CDC Warning: Ebola Virus Disease Confirmed in Traveler to Nigeria
Agency advises U.S. health care providers to be on the alert
Nigerian health authorities have confirmed a diagnosis of Ebola virus disease (EVD) in a patient who died July 25 in a hospital in Lagos, Nigeria, after traveling from Liberia. The report marks the first Ebola case in Nigeria linked to the current outbreak in the West African countries of Guinea, Sierra Leone, and Liberia.
Health authorities also reported that two U.S. citizens working in a hospital in Monrovia, Liberia, have confirmed Ebola virus infection.
While the possibility of infected persons entering the U.S. remains low, the Centers for Disease Control and Prevention (CDC) advises health care providers in the U.S. to consider EVD in the differential diagnosis of febrile illness, with compatible symptoms, in any person with recent (within 21 days) travel history in the affected countries and to consider isolation of patients meeting these criteria, pending diagnostic testing.
EVD is characterized by the sudden onset of fever and malaise, accompanied by other nonspecific signs and symptoms, such as myalgia, headache, vomiting, and diarrhea. Patients with severe forms of the disease may develop multi-organ dysfunction, including hepatic damage, renal failure, and central nervous system involvement, leading to shock and death.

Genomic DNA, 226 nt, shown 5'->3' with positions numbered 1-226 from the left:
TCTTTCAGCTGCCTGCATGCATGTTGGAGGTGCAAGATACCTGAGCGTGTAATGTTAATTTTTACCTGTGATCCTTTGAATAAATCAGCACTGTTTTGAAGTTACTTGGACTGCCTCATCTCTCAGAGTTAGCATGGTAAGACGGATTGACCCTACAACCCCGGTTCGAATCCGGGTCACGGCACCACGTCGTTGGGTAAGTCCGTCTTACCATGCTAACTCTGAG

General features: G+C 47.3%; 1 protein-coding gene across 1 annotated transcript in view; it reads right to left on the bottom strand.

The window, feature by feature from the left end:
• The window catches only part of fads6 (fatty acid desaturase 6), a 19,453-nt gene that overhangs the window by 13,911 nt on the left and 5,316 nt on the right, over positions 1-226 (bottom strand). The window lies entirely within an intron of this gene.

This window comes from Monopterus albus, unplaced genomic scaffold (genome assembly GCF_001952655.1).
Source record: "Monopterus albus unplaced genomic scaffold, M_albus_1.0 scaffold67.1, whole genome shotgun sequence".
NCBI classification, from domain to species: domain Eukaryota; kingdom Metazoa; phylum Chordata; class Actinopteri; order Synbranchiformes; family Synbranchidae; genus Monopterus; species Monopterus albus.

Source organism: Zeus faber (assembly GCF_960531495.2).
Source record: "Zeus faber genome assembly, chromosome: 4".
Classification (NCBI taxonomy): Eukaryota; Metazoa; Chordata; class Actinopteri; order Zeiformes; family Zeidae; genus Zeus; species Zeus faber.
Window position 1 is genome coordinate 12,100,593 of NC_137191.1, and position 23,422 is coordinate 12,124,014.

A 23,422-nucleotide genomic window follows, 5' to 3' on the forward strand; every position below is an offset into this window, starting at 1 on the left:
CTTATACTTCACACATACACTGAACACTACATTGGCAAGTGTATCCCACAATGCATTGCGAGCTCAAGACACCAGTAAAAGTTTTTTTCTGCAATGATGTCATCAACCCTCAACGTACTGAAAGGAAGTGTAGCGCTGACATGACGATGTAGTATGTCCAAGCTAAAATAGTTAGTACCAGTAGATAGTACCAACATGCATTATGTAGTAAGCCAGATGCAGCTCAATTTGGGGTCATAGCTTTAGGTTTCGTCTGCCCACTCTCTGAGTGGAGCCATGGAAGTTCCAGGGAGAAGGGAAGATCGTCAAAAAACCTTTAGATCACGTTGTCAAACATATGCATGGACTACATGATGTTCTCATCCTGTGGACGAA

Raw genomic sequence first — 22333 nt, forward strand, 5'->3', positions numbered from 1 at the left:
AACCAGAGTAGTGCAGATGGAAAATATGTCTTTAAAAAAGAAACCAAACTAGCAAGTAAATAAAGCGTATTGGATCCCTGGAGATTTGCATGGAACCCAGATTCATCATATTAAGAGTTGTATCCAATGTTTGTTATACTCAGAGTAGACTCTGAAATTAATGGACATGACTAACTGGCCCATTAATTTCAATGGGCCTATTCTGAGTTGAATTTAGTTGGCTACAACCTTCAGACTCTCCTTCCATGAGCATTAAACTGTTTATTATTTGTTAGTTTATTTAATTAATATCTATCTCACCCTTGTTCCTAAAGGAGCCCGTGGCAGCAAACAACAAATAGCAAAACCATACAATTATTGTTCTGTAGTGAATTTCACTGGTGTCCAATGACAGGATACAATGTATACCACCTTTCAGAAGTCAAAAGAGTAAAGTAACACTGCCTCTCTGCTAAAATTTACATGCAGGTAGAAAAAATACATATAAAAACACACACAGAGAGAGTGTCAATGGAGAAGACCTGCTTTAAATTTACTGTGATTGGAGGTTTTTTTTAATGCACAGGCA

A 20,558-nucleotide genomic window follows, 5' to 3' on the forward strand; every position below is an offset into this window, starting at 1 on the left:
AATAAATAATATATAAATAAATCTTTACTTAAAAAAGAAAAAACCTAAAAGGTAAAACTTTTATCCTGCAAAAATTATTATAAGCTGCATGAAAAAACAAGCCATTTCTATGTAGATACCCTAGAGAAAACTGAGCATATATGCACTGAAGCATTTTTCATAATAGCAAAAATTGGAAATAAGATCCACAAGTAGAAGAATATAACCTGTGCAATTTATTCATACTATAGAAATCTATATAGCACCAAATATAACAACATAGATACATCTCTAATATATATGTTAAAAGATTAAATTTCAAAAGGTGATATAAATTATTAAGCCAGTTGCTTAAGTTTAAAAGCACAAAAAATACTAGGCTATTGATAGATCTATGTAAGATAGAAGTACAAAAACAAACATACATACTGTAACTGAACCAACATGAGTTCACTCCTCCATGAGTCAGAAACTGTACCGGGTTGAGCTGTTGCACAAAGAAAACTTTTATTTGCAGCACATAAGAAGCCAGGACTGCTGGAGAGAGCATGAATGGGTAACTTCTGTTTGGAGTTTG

In outbreak settings, Ebola virus is typically first spread to humans after contact with infected wildlife and is then spread person-to-person through direct contact with bodily fluids, such as blood, urine, sweat, semen, and breast milk. The incubation period is usually 8 to 10 days (rarely ranging from 2 to 21 days). Patients can transmit the virus while febrile and through later stages of the disease, as well as postmortem, when individuals contact the body during funeral preparations.
Of the two U.S. health care workers infected in Liberia, one is a physician who worked with Ebola patients in the hospital; he is symptomatic and in isolation. The other health care worker, a hygienist, developed fever but is showing no other signs of illness.
Source: CDC; July 28, 2014.